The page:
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Chapter 13. Blood, Heart and Circulation. 13-1. Chapter 13 Outline Overview Blood Pulmonary and Systemic Circulations Heart Valves Cardiac Cycle Electrical Activity of the Heart Structure of Blood Vessels Heart Disease Lymphatic System. 13-2. Overview. 13-3.

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Chapter 13

Blood, Heart

and Circulation


Chapter 13 Outline

  • Overview

  • Blood

  • Pulmonary and Systemic Circulations

  • Heart Valves

  • Cardiac Cycle

  • Electrical Activity of the Heart

  • Structure of Blood Vessels

  • Heart Disease

  • Lymphatic System


Functions of circulatory system
Functions of Circulatory System

  • Plays roles in transportation of respiratory gases, delivery of nutrients and hormones, and waste removal

    • And in temperature regulation, clotting, and immune function


Components of circulatory system
Components of Circulatory System

  • Include cardiovascular and lymphaticsystems

    • Heart pumps blood thru cardiovascular system

    • Blood vessels carry blood from heart to cells and back

      • Includes arteries, arterioles, capillaries, venules, veins

  • Lymphatic system picks up excess fluid filtered out in capillary beds and returns it to veins

    • Its lymph nodes are part of immune system





Composition of blood
Composition of Blood

  • Consists of formed elements (cells) suspended and carried in plasma (fluid part)

  • When centrifuged, blood separates into heavier formed elements on bottom and plasma on top


Composition of blood1
Composition of Blood

  • Total blood volume is about 5L

  • Plasma is straw-colored liquid consisting of H2O and dissolved solutes

    • Includes ions, metabolites, hormones, antibodies

  • Red blood cells (RBCs) comprise most of formed elements

    • % of RBCs in centrifuged blood sample = hematocrit

      • Hematocrit is 36-46% in women; 41-53% in men


Plasma proteins
Plasma Proteins

  • Constitute 7-9% of plasma

  • 3 types of plasma proteins: albumins, globulins, and fibrinogen

    • Albumin accounts for 60-80%

      • Creates colloid osmotic pressure that draws H2O from interstitial fluid into capillaries to maintain blood volume and pressure

  • Globulins carry lipids

    • Gamma globulins are antibodies

  • Fibrinogen serves as clotting factor

    • Converted to fibrin

    • Serum is fluid left when blood clots


Formed elements
Formed Elements

  • Are erythrocytes (RBCs) and leukocytes (WBCs)

  • RBCs are flattened biconcave discs

    • Shape provides increased surface area for diffusion

    • Lack nuclei and mitochondria

    • Each RBC contains 280 million hemoglobins

    • About 300 billion RBCs are produced each day



  • Have a nucleus, mitochondria, and amoeboid ability

  • Can squeeze through capillary walls (diapedesis)

    • Granular leukocytes help detoxify foreign substances and release heparin

      • Include eosinophils, basophils, and neutrophils


Leukocytes continued
Leukocytes continued

  • Agranular leukocytes are phagocytic and produce antibodies

    • Include lymphocytes and monocytes


Platelets thrombocytes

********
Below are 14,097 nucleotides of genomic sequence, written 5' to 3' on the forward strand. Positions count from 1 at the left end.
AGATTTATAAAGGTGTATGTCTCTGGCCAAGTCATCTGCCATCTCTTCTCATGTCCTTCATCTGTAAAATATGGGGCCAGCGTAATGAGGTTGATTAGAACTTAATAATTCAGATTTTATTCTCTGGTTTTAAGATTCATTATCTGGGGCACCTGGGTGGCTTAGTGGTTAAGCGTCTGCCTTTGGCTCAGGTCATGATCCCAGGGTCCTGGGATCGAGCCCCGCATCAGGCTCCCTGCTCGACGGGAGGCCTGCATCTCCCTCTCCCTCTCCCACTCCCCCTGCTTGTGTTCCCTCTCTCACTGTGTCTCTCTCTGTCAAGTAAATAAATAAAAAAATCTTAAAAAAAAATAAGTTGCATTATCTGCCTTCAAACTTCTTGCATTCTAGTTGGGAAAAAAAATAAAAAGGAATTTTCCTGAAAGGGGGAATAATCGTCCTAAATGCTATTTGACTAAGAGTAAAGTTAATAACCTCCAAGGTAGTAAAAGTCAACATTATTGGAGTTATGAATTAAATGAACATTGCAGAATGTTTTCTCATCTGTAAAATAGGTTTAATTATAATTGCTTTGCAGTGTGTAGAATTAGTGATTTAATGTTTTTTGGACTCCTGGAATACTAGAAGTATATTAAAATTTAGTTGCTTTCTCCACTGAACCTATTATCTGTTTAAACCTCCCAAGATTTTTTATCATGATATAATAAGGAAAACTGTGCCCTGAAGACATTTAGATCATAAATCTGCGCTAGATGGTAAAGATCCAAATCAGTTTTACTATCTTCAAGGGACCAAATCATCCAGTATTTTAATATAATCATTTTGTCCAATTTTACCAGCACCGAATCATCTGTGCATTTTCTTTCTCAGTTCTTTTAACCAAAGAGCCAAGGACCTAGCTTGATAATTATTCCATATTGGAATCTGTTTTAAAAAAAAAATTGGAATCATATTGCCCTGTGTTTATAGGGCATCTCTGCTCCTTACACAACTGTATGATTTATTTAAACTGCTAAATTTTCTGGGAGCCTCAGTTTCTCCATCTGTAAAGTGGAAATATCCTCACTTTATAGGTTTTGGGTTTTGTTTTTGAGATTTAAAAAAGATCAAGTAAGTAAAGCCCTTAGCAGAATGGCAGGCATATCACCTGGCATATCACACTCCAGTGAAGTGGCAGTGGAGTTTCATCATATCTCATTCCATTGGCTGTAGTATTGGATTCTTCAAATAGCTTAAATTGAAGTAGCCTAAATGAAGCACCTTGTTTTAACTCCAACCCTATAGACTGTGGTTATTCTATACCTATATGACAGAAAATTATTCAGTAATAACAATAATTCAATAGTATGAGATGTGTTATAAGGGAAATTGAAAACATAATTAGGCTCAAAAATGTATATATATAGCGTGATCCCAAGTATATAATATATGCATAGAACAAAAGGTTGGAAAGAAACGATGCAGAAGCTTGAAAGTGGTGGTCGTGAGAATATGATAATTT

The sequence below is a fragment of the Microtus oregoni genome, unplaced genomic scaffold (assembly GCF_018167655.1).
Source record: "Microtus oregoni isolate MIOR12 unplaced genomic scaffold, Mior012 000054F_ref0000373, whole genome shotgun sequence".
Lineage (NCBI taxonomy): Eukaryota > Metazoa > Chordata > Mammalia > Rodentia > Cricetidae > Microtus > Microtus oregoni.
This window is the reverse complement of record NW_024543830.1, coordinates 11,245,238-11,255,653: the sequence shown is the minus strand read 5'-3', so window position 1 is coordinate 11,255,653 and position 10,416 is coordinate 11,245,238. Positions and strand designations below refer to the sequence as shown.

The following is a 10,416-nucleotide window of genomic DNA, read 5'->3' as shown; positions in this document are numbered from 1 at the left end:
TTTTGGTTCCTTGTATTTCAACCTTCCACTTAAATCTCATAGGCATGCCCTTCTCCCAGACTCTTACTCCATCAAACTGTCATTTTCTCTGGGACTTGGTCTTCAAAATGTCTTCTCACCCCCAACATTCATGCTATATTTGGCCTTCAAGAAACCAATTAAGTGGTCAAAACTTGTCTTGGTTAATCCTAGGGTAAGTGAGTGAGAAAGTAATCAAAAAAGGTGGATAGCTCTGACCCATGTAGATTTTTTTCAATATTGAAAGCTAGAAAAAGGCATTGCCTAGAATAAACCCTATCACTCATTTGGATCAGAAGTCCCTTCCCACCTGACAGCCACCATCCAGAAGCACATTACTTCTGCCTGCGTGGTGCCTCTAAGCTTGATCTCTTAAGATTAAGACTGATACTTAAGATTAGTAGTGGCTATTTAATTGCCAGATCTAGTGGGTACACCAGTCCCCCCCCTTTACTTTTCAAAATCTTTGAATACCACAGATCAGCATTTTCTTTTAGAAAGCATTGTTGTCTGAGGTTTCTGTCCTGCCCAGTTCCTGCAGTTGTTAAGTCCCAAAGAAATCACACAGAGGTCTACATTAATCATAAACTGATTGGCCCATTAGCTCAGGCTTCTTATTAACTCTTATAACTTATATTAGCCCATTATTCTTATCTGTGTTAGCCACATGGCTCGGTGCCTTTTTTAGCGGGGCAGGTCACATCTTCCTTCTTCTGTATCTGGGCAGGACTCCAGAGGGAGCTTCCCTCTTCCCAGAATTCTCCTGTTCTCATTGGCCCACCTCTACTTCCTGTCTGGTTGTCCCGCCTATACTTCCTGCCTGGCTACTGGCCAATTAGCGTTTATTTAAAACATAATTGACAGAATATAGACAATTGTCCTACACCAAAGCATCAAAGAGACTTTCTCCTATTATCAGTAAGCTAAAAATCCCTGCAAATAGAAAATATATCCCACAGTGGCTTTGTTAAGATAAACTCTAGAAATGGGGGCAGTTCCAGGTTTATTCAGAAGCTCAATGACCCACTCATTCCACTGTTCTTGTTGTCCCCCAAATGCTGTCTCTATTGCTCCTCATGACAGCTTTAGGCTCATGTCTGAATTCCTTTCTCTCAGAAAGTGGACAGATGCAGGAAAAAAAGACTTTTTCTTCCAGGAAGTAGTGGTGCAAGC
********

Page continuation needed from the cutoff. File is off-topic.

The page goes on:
Platelets (thrombocytes)

  • Are smallest of formed elements, lack nucleus

  • Are amoeboid fragments of megakaryocytes from bone marrow

  • Constitute most of mass of blood clots

  • Release serotonin to vasoconstrict and reduce blood flow to clot area

  • Secrete growth factors to maintain integrity of blood vessel wall

  • Survive 5-9 days



  • Is formation of blood cells from stem cells in bone marrow (myeloid tissue) and lymphoid tissue

    • Marrow produces about 500 billion blood cells/day

    • In fetus occurs in liver


Hematopoiesis continued
Hematopoiesis continued

  • Erythropoiesis is formation of RBCs

    • Stimulated by erythropoietin (EPO) from kidney

  • Leukopoiesis is formation of WBCs

    • Stimulated by variety of cytokines

      • = autocrine regulators secreted by immune system



  • 2.5 million RBCs are produced/sec

  • Lifespan of 120 days

  • Old RBCs removed from blood by phagocytic cells in liver, spleen, and bone marrow

    • Iron recycled back into hemoglobin production


Rbc antigens and blood typing
RBC Antigens and Blood Typing

  • Antigens present on RBC surface specify blood type

  • Major antigen group is ABOsystem

    • Type A blood has only A antigens

    • Type B has only B antigens

    • Type AB has both A and B antigens

    • Type O has neither A or B antigens


Transfusion reactions
Transfusion Reactions

  • People with Type A blood make antibodies to Type B RBCs, but not to Type A

  • Type B blood has antibodies to Type A RBCs but not to Type B

  • Type AB blood doesn’t have antibodies to A or B

  • Type O has antibodies to both Type A and B

  • If different blood types are mixed, antibodies will cause mixture to agglutinate


Transfusion reactions continued
Transfusion Reactions continued

  • If blood types don't match, recipient’s antibodies agglutinate donor’s RBCs

  • Type O is “universal donor” because lacks A and B antigens

    • Recipient’s antibodies won’t agglutinate donor’s Type O RBCs

  • Type AB is “universal recipient” because doesn’t make anti-A or anti-B antibodies

    • Won’t agglutinate donor’s RBCs


Rh factor
Rh Factor

  • Is another type of antigen found on RBCs

  • Rh+ has Rho(D) antigens; Rh- does not

  • Can cause problems when Rh- mother has Rh+ babies

    • At birth, mother may be exposed to Rh+ blood of fetus

    • In later pregnancies mom may produce Rh antibodies

      • In Erythroblastosis fetalis, this happens and antibodies cross placenta causing hemolysis of fetal RBCs



  • Is cessation of bleeding

  • Promoted by reactions initiated by vessel injury:

    • Vasoconstriction restricts blood flow to area

    • Platelet plug forms